Francesco Braggio

Francesco Braggio

Francesco Braggio is a classical guitarist based in Zürich where he works as a guitar teacher and performs regularly in solo and chamber music formations. At the moment is pursuing a PhD at the Surrey University with Prof. Stephen Goss about critical editions of the early manuscripts of Ferdinando Carulli. 2013-2015 he completes the Master in Pedagogic at the University of the Art of Zurich with Prof. Anders Miolin. 2011-2013 he finishes the Master of Music Performance in Maastricht Conservatorium and graduates with in the class of Prof. Carlo Marchione. 2004 – 2011 he obtains the Music Diploma with at Santa Cecilia Conservatory in Rome under the guide of Prof. Giuliano Balestra and Prof. Arturo Tallini and the certificate of 2nd level of ORFF-SCHULWERK methodology for propaedeutic musical studies for kids from 4 to 10 years old.

2009 – 2016 he is President and founder of the cultural association “Arte2o” by which he stages musical manifestation, events and musical happening in Rome and in Italy and through which he founds several musical schools in Rome.

Together with his musical studies, he graduates in 2009 from the University of Rome “la Sapienza” with Master in Economic and Social Sciences for Cooperation and Development in the University of Rome “la Sapienza”.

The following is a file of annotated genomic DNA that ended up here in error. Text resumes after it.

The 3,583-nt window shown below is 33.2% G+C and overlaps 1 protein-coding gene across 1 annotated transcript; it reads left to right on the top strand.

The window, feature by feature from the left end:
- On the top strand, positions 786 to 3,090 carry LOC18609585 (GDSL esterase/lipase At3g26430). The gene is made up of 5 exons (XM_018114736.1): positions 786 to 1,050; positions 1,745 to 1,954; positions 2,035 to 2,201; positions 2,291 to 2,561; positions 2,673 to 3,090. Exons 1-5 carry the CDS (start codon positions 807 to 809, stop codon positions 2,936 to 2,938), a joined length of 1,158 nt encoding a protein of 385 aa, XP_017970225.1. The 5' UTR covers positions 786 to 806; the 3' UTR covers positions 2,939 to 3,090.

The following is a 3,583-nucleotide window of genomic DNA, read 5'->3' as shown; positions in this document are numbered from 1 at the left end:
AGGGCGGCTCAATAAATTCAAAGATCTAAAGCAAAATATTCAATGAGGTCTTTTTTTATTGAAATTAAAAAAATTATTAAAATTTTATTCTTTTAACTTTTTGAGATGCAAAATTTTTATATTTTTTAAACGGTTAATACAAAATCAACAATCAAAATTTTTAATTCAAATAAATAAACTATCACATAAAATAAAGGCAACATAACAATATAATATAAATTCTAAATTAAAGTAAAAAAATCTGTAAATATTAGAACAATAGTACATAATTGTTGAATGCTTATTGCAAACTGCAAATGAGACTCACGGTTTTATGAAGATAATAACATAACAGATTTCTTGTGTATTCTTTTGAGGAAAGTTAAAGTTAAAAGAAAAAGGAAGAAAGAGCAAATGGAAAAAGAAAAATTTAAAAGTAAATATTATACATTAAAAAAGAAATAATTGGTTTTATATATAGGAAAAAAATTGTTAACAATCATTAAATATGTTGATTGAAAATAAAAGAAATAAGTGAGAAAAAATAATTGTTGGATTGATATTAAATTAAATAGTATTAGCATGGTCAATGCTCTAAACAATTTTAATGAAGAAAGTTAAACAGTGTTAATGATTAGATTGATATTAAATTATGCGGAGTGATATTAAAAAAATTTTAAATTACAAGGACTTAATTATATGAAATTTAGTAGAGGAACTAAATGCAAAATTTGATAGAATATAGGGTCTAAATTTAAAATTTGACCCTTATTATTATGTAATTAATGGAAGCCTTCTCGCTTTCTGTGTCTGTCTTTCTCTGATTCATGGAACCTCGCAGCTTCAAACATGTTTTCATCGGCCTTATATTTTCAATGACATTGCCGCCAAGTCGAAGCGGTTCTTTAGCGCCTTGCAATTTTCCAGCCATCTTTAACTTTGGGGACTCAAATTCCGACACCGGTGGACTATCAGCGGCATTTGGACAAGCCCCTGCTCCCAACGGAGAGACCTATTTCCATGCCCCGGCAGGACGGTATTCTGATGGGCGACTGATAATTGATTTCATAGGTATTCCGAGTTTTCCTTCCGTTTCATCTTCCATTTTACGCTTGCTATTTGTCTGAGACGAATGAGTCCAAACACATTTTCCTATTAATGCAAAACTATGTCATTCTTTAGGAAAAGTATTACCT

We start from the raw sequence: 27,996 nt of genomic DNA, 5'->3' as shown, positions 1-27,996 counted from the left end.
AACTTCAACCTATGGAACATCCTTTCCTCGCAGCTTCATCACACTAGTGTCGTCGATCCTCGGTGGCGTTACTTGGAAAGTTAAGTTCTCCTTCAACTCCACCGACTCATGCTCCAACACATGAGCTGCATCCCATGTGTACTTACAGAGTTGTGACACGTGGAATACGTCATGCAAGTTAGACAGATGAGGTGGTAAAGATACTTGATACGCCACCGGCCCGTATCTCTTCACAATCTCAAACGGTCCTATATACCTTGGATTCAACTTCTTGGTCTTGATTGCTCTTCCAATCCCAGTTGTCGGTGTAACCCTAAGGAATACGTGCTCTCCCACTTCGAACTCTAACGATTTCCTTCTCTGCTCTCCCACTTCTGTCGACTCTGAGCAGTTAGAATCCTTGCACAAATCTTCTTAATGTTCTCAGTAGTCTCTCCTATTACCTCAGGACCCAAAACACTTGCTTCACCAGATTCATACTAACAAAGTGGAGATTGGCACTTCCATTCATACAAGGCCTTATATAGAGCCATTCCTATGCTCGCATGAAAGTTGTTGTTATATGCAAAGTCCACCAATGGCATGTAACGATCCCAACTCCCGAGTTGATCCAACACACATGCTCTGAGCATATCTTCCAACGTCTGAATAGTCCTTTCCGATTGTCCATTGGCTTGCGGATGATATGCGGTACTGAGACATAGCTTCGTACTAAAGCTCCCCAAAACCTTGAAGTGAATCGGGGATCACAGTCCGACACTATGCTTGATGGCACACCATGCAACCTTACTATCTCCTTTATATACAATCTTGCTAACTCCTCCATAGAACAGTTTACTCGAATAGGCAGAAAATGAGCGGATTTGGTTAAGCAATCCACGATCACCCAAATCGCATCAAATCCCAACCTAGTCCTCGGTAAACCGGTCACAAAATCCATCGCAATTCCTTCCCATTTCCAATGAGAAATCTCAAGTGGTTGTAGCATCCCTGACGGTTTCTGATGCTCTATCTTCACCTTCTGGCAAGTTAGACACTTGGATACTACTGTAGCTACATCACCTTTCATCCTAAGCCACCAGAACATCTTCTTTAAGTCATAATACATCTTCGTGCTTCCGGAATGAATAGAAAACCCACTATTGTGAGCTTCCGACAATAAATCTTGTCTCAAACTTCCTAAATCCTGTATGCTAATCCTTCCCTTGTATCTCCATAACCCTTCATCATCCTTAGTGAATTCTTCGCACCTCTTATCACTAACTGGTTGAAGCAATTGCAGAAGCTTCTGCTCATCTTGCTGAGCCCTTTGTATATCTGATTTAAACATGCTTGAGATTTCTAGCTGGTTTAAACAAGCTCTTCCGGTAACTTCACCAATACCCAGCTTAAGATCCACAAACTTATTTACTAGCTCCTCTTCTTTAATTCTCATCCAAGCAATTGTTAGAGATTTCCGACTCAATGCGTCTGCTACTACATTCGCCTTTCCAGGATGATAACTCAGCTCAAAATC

The early music production of Ferdinando Carulli 

The classical guitar world knows Ferdinando Carulli (1770-1841) mainly for his didactic works, which eve today represent an important starting point for contemporary classical guitar students from all over the world. He spent the first half of his life in Naples, where he became established as a concert player and an appreciated teacher. Carulli’s entire production from that era was completely undiscovered, as he only began to publish his compositions after he moved to Paris in 1810. These works were spread among different institution all over the world, but I have managed to track them down through searching through catalogues, libraries and online databases research. I have located and accessed over a hundred unpublished pieces of music by Carulli for guitar solo and mostly for music ensembles. Publications of these pieces will definitely constitute a radical step forward for the guitar community: it will bring forth a more detailed story of Carulli’s style and broaden knowledge of the Italian guitar repertoire and style in the early classical period.